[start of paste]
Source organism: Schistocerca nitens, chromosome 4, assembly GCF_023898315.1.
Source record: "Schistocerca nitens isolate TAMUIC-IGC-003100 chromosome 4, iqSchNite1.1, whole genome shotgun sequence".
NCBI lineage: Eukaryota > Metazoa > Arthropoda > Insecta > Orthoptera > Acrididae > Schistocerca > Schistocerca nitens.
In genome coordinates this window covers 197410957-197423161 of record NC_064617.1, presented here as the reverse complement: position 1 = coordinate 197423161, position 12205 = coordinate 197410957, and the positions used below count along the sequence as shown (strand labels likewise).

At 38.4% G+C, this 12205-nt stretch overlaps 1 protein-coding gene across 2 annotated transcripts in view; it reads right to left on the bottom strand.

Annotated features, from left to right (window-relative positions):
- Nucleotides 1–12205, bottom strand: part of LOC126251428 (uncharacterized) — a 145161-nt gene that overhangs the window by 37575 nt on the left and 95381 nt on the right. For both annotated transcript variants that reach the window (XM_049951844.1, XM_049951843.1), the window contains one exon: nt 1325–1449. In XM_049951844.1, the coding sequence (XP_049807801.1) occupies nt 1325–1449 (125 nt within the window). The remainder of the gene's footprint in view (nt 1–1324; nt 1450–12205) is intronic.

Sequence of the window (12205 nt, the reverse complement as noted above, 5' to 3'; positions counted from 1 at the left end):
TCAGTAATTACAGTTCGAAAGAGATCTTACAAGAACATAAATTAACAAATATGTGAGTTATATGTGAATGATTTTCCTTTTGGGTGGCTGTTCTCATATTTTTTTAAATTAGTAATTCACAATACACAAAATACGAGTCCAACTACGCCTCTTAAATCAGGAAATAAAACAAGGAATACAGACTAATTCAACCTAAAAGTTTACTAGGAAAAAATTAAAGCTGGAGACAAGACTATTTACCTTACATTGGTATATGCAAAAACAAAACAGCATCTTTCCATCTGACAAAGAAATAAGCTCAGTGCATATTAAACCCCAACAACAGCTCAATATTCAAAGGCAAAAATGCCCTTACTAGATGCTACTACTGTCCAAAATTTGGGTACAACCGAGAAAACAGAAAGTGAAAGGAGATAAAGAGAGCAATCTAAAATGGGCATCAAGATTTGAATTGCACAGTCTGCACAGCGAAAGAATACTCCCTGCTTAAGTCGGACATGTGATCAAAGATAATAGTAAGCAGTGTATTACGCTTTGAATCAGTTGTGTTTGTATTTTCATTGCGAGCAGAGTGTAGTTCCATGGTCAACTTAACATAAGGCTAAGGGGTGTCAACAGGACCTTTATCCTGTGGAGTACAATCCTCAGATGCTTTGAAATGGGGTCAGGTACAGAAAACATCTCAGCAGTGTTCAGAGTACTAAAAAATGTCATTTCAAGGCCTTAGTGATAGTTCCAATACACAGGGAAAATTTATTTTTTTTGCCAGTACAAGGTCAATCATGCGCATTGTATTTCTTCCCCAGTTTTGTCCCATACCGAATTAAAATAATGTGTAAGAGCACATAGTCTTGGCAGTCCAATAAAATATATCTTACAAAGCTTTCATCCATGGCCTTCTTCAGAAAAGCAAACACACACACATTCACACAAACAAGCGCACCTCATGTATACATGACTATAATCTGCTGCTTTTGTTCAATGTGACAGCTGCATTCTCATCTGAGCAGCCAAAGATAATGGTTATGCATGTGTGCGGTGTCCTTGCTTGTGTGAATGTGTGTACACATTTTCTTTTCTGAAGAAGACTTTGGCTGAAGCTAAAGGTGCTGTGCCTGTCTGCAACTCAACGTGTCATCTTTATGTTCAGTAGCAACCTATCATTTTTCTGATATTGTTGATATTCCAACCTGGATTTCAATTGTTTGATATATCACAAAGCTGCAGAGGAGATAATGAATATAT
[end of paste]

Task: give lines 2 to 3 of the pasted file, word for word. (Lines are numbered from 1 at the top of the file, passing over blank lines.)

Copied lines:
Source record: "Schistocerca nitens isolate TAMUIC-IGC-003100 chromosome 4, iqSchNite1.1, whole genome shotgun sequence".
NCBI lineage: Eukaryota > Metazoa > Arthropoda > Insecta > Orthoptera > Acrididae > Schistocerca > Schistocerca nitens.